How the Next Generation Will Fare: The Life of Zachary

The Life of Zachary

Imagining how the next generation will fare in the Obama administration’s scenario

By Nicole Gelinas | 4 May 2012

The Obama reelection campaign has created a fictional character, “Julia,” whose starring role in an online slideshow, “The Life of Julia,” has gone viral online. Julia’s story is meant to show voters “how President Obama’s policies help one woman over her lifetime.” Viewers are supposed to understand that Obama-administration policies—including funding Head Start for pre-kindergartners, mandating that insurers cover birth-control prescriptions, and preserving Medicare—have made Julia’s life better. For instance, at age 31, Julia “decides to have a child,” benefiting from “maternal checkups, prenatal care, and free screenings under health care reform.”

How might Julia’s son, whom she names Zachary, fare in a post-Obama world? Herewith “The Life of Zachary.”

Age 0: Zachary is born. Nine months earlier, Julia’s government-provided birth control failed. Unprepared for this development, Julia’s sexual partner texted her that he was not ready for a child. Julia went ahead and had the baby, and so Zachary has entered the world without a father. He starts off with disadvantages because of Julia’s “choice.” But luckily, he’s a smart, sturdy tyke.

Age 3: Zachary gets an earache. Though distressed that Zachary is in pain, Julia is relieved that her government-provided health care will take care of everything. She calls up Zachary’s pediatrician to make an emergency appointment. Zachary’s doctor’s assistant reminds Julia that the doctor’s practice sent out letters months ago to patients informing them that the practice no longer accepts health insurance. Reimbursement rates are far too low for the doctor to make a profit that way. The assistant gently suggests that Julia sign up for the doctor’s concierge service, which offers visits for a $5,000 annual retainer and a $200 per-visit fee. Otherwise, she can go to the local emergency room. Julia opts for the emergency room and waits seven hours for a check-up and prescription. Because she has no spouse to share this burden, she misses work and loses a day’s pay.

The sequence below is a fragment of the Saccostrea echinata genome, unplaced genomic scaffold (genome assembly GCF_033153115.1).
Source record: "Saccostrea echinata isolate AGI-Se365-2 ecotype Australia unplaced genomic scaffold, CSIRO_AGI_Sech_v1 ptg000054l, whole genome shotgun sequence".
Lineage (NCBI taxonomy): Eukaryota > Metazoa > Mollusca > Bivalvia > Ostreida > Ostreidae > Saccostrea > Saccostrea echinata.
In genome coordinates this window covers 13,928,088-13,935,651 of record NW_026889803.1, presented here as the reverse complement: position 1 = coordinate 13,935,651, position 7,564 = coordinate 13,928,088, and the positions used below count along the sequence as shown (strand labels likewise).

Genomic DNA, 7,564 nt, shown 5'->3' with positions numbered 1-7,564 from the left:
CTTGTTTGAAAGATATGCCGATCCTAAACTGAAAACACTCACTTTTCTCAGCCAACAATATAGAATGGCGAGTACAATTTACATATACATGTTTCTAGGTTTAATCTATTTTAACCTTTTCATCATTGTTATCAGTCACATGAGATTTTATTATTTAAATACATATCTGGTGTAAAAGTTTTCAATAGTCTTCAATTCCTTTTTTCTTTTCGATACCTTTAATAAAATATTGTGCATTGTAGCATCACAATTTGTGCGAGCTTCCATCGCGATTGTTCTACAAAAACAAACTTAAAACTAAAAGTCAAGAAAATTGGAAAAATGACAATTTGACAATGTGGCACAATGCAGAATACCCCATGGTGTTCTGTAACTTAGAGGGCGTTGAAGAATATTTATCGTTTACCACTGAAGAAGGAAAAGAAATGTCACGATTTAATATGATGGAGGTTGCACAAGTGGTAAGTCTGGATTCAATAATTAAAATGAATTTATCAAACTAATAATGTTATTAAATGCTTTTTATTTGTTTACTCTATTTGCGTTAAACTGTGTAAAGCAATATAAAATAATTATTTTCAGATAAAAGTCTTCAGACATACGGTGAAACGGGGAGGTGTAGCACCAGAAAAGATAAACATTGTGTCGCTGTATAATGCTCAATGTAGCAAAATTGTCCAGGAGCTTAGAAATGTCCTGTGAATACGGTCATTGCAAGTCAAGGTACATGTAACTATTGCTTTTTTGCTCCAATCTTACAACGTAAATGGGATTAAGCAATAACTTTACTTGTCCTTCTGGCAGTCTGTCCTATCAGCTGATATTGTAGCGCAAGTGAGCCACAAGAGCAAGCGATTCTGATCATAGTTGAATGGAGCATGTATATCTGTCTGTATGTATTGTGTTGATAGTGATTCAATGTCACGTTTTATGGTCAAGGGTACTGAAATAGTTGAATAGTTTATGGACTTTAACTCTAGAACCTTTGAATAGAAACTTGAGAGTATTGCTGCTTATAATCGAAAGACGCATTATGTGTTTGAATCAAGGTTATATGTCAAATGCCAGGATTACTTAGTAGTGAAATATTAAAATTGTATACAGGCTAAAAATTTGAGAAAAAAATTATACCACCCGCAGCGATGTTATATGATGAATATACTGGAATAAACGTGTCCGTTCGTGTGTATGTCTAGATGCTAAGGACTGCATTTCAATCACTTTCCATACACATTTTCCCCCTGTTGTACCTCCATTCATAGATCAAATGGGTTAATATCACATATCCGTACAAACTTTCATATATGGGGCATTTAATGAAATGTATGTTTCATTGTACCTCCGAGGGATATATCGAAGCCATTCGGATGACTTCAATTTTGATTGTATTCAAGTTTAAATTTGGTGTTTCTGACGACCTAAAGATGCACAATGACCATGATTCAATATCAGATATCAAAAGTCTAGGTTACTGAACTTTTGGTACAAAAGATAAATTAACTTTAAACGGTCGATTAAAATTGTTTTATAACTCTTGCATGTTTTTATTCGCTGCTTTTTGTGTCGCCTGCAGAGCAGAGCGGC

Age 17: Zachary applies to college. Julia isn’t too worried about the cost. She knows that her government takes care of such things for hard-working middle-class folk like herself. She is dismayed, therefore, when she learns that the federal government considers Julia to be pretty well-off (Julia makes decent money by this point, but she lives in an expensive state, so she doesn’t save much). So the feds don’t offer her and Zachary much grant money for college. Julia explains to Zachary that the only way he can get an education and compete in the world is to go deeply into debt.


Age 25: Zachary meets a nice girl. Zachary meets a woman at work (his employer has taken a legal chance on this hardworking young lady). But in getting to know her, Zachary learns that she has $70,000 in student loans, plus $10,000 in credit-card debt. She makes about the same salary that Zachary does. Zachary likes her, but he can’t help but worry that if he got serious with her, he would be taking on a tremendous debt burden. Zachary often thinks long-term; he realizes that if he married her in a few years, both of them would have to work full-time, even if they had children, in order to stay current on the debt. They remain friends.

Find out what happens to Julia after she retires, and how changes to Medicare and Social Security force her to move in with Zachary.




About Brent Parrish

Author, blogger, editor, researcher, graphic artist, software engineer, carpenter, woodworker, guitar shredder and a strict constitutionalist. Member of the Watcher's Council and the Qatar Awareness Campaign. I believe in individual rights, limited government, fiscal responsibility and a strong defense. ONE WORD: FREEDOM!
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